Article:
Tayla Harris vs Milli Agboegbulen for Australian super welterweight title, card, how to watch, women’s boxing news, preview


Tayla Harris has credited Australian boxing superstar Tim Tszyu for helping her become comfortable with knocking other women out – with the AFLW favourite revealing there was a time where she refused to pull the trigger on opponents who looked too “scared” or “sad” to be finished.

Already one of Australia’s most recognised female athletes, Harris will create history on Wednesday night when she headlines the nation’s first all-female boxing card at Moore Park, Sydney.

Apart from looking to take the Australian super welterweight title from reigning champ Milli Agboegbulen, the 26-year-old is also eyeing off a path to world title straps and promising to continue an impressive run of stoppages that now sits at four straight.

Undefeated boxer and four-time AFL Women’s All-Australian Tayla Harris is headlining the first all-female card that also features tough up and comer Ella Boot LIVE on Kayo Sports. New to Kayo? Start your free trial now >

Yet while Harris is undefeated in all nine appearances, and has not been required to go the distance since 2018, the rising star of women’s boxing reveals more than a little mental work has been required to get there.

Speaking with Fox Sports Australia on Monday, the reigning Melbourne premiership hero said that in the early days of her professional career, she refused to finish opponents even when the opportunity presented itself.

Making her professional debut in 2017, Harris went to decision in every one of her first five fights – which finally prompted a frank conversation with coach Tai Tuiniua.

“I remember in the early days, there were opportunities (to finish opponents),” Harris revealed, before explaining how her crew from Team Ellis Gym intervened.

“My coach said ‘what’s going on?’

“I said ‘ah, she looked a bit scared, bit sad …”

‘Love the pressure’ Harris ready to go | 01:11

So you wouldn’t pull the trigger when opponents were hurt?

“Oh, one hundred per cent,” she conceded.

“By nature, I don’t want to hurt anyone – let alone knock them out.

“So I’ve really had to make a dramatic shift.

“Actually had to consider if boxing was going to be the sport for me if I wasn’t willing to knock my opponents out.

“And my coach, he presented that to me.

“And I had to look him in the eye and say, ‘yes, I am willing to do it’.

“And now I’m not going to go back on that.

“I can’t look my coach in the eye and say that I’m going to do this sport – go forward in this sport – if I’m not going to commit to (finishing rivals).

“And ever since we’ve had that conversation, I’ve caught the bug …”

Caught plenty of opponents, too.

Tayla Harris celebrates victory and winning the ANBF Australasian Title fight vs Connie Chan at Melbourne Pavilion on April 29, 2023 in Melbourne, Australia. (Photo by Kelly Defina/Getty Images)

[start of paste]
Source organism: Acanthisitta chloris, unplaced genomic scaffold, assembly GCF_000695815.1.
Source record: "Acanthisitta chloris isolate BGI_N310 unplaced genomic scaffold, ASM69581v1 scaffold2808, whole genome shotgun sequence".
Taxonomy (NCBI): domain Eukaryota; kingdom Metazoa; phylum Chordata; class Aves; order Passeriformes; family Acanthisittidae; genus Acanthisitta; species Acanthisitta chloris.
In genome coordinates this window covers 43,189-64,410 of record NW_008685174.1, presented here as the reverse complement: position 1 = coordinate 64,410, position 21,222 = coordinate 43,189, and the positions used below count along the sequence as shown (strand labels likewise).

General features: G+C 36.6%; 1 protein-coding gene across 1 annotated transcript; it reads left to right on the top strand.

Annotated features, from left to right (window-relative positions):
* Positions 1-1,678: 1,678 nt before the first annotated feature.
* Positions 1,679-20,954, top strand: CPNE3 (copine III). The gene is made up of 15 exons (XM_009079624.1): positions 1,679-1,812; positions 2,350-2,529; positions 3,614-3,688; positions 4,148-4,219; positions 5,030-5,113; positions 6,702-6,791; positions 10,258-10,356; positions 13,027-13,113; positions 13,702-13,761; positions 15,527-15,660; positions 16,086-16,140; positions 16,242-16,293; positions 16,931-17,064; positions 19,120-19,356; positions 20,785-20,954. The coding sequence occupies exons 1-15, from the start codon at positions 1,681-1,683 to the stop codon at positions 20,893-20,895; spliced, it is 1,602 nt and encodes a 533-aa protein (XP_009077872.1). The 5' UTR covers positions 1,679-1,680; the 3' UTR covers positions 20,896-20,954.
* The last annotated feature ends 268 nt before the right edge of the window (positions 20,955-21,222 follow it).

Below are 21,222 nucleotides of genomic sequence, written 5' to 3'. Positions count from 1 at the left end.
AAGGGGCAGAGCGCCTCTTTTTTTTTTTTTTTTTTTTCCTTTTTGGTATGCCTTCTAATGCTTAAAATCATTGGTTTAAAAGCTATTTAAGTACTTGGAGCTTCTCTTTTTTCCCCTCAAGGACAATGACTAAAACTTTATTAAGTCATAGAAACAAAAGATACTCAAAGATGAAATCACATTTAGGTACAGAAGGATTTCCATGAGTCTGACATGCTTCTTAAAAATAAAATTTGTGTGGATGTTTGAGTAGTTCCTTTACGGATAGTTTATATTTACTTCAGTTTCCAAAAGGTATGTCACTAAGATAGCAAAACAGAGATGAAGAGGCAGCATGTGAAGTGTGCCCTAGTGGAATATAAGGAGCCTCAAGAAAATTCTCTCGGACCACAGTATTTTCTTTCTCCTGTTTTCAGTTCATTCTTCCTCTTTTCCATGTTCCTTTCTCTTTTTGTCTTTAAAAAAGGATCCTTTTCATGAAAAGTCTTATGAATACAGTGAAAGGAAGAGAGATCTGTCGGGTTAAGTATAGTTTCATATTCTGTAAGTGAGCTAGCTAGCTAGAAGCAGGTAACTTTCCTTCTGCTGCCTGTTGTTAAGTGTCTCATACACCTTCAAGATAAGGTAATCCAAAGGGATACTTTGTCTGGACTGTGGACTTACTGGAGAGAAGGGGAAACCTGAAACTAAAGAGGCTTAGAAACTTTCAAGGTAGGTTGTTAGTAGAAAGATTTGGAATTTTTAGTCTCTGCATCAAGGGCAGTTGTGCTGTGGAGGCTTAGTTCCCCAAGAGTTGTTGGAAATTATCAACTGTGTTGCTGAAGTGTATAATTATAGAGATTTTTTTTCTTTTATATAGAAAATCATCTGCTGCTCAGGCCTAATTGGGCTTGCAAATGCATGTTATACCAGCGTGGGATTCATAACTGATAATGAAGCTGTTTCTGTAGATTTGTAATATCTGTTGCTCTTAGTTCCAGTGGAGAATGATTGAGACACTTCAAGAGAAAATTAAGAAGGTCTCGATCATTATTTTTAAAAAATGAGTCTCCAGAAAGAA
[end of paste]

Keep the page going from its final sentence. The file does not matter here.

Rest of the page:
Tayla Harris celebrates victory and winning the ANBF Australasian Title fight vs Connie Chan at Melbourne Pavilion on April 29, 2023 in Melbourne, Australia. (Photo by Kelly Defina/Getty Images)Source: Getty Images

While Covid kept her out of the ring for close to three years, Harris has always continued training and, in this year’s April return against Connie Chan, won within three rounds.

Before that, the fighting footballer also won both the Australian super welterweight title against Janay Harding and Australian middleweight strap against Margarite Butcher TKO.

Speaking after Monday’s No Limit press conference at Bondi Boxing Club, Harris revealed it was prior to the first national title fight where her team had discussed the fighter’s mentality around finishing fights.

She also explained how, more recently, watching Tszyu perform on the world stage has convinced her to adopt a similar mentality to the man dubbed ‘Soul Taker’.

“Because early on, there were also times where I’d land a big punch and stand back,” she said.

“I’d be off with the fairies; thinking ‘oh, that was a good one’, or thinking about my foot placement, even hoping my coach had seen what I’d done.

“But in boxing you only have a small window to capitalise.

“And once I realised that, that I had to follow up and capitalise on the opportunity I’d created … yeah, the rest is history

“It’s also something I’ve learned from Tim Tszyu — just the way he is able to capitalise in fights, really make the most of even small opportunities to end it.

“You don’t get paid for overtime.”

Kambosos’ controversial IBO strap win | 01:31

Harris also revealed she now wanted to finish fights not only for herself, but also her corner, family and friends.

“Because ultimately the longer I’m in the ring the more dangerous it is for me,” she said.

“If I don’t capitalise when the opportunity arises, it gives my opponent that chance to do the same to me.

“And every extra second I’m in there is extra stress for my team, my family, and my friends who are watching on.

“So I’ve realised from that point of view, I’m doing everyone a disservice by not finishing.

“It leaves them watching on for longer, with their fingers crossed hoping I don’t step into a big overhand right or something like that.

“And that has definitely helped with the mental shift, when I saw it from that perspective.”

In Wednesday night’s co-main event, rising Aussie star Ella Boot (4-0) will defend her Australian light welterweight strap against MMA convert Annie Thatcher.

Then on the undercard, Australian super featherweight champion Angel Rushton takes on Jaala Tomat, while Tywarna Campbell faces Natasha Kurene.

The first fight of the night will be between welterweights Jess Messina and Zoe Putorak.

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